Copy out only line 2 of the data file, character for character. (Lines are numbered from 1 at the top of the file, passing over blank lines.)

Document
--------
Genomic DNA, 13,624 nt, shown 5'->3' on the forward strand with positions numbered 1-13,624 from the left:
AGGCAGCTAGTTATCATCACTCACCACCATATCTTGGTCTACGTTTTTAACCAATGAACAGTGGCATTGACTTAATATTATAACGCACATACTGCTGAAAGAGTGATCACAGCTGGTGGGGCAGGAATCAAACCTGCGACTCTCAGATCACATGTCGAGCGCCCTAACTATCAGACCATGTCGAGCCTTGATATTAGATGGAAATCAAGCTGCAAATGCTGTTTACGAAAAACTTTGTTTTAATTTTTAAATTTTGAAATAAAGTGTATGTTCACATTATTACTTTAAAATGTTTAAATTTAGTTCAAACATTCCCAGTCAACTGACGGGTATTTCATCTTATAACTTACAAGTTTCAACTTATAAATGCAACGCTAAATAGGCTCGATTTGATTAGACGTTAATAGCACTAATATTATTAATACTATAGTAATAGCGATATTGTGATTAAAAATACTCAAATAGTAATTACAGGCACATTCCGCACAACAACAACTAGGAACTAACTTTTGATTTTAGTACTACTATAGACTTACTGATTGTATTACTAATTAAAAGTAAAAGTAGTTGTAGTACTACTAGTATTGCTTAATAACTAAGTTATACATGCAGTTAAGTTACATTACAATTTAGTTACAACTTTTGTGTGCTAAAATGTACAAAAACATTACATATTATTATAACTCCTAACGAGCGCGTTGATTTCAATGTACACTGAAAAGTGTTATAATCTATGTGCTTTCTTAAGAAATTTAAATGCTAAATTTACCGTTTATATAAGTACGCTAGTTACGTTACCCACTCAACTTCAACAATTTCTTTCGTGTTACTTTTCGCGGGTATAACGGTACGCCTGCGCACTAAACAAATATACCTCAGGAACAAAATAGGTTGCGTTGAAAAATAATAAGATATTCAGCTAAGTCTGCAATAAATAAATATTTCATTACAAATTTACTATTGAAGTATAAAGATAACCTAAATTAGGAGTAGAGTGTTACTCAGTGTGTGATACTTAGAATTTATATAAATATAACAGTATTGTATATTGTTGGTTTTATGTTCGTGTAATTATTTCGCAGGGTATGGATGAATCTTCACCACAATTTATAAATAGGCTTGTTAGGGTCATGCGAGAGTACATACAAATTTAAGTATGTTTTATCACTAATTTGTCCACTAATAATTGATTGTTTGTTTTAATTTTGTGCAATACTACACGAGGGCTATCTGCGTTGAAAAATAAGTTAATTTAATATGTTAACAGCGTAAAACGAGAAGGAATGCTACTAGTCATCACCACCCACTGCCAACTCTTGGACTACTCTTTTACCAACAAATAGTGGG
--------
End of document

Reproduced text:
AGGCAGCTAGTTATCATCACTCACCACCATATCTTGGTCTACGTTTTTAACCAATGAACAGTGGCATTGACTTAATATTATAACGCACATACTGCTGAAAGAGTGATCACAGCTGGTGGGGCAGGAATCAAACCTGCGACTCTCAGATCACATGTCGAGCGCCCTAACTATCAGACCATGTCGAGCCTTGATATTAGATGGAAATCAAGCTGCAAATGCTGTTTACGAAAAACTTTGTTTTAATTTTTAAATTTTGAAATAAAGTGTATGTTCACATTATTACTTTAAAATGTTTAAATTTAGTTCAAACATTCCCAGTCAACTGACGGGTATTTCATCTTATAACTTACAAGTTTCAACTTATAAATGCAACGCTAAATAGGCTCGATTTGATTAGACGTTAATAGCACTAATATTATTAATACTATAGTAATAGCGATATTGTGATTAAAAATACTCAAATAGTAATTACAGGCACATTCCGCACAACAACAACTAGGAACTAACTTTTGATTTTAGTACTACTATAGACTTACTGATTGTATTACTAATTAAAAGTAAAAGTAGTTGTAGTACTACTAGTATTGCTTAATAACTAAGTTATACATGCAGTTAAGTTACATTACAATTTAGTTACAACTTTTGTGTGCTAAAATGTACAAAAACATTACATATTATTATAACTCCTAACGAGCGCGTTGATTTCAATGTACACTGAAAAGTGTTATAATCTATGTGCTTTCTTAAGAAATTTAAATGCTAAATTTACCGTTTATATAAGTACGCTAGTTACGTTACCCACTCAACTTCAACAATTTCTTTCGTGTTACTTTTCGCGGGTATAACGGTACGCCTGCGCACTAAACAAATATACCTCAGGAACAAAATAGGTTGCGTTGAAAAATAATAAGATATTCAGCTAAGTCTGCAATAAATAAATATTTCATTACAAATTTACTATTGAAGTATAAAGATAACCTAAATTAGGAGTAGAGTGTTACTCAGTGTGTGATACTTAGAATTTATATAAATATAACAGTATTGTATATTGTTGGTTTTATGTTCGTGTAATTATTTCGCAGGGTATGGATGAATCTTCACCACAATTTATAAATAGGCTTGTTAGGGTCATGCGAGAGTACATACAAATTTAAGTATGTTTTATCACTAATTTGTCCACTAATAATTGATTGTTTGTTTTAATTTTGTGCAATACTACACGAGGGCTATCTGCGTTGAAAAATAAGTTAATTTAATATGTTAACAGCGTAAAACGAGAAGGAATGCTACTAGTCATCACCACCCACTGCCAACTCTTGGACTACTCTTTTACCAACAAATAGTGGG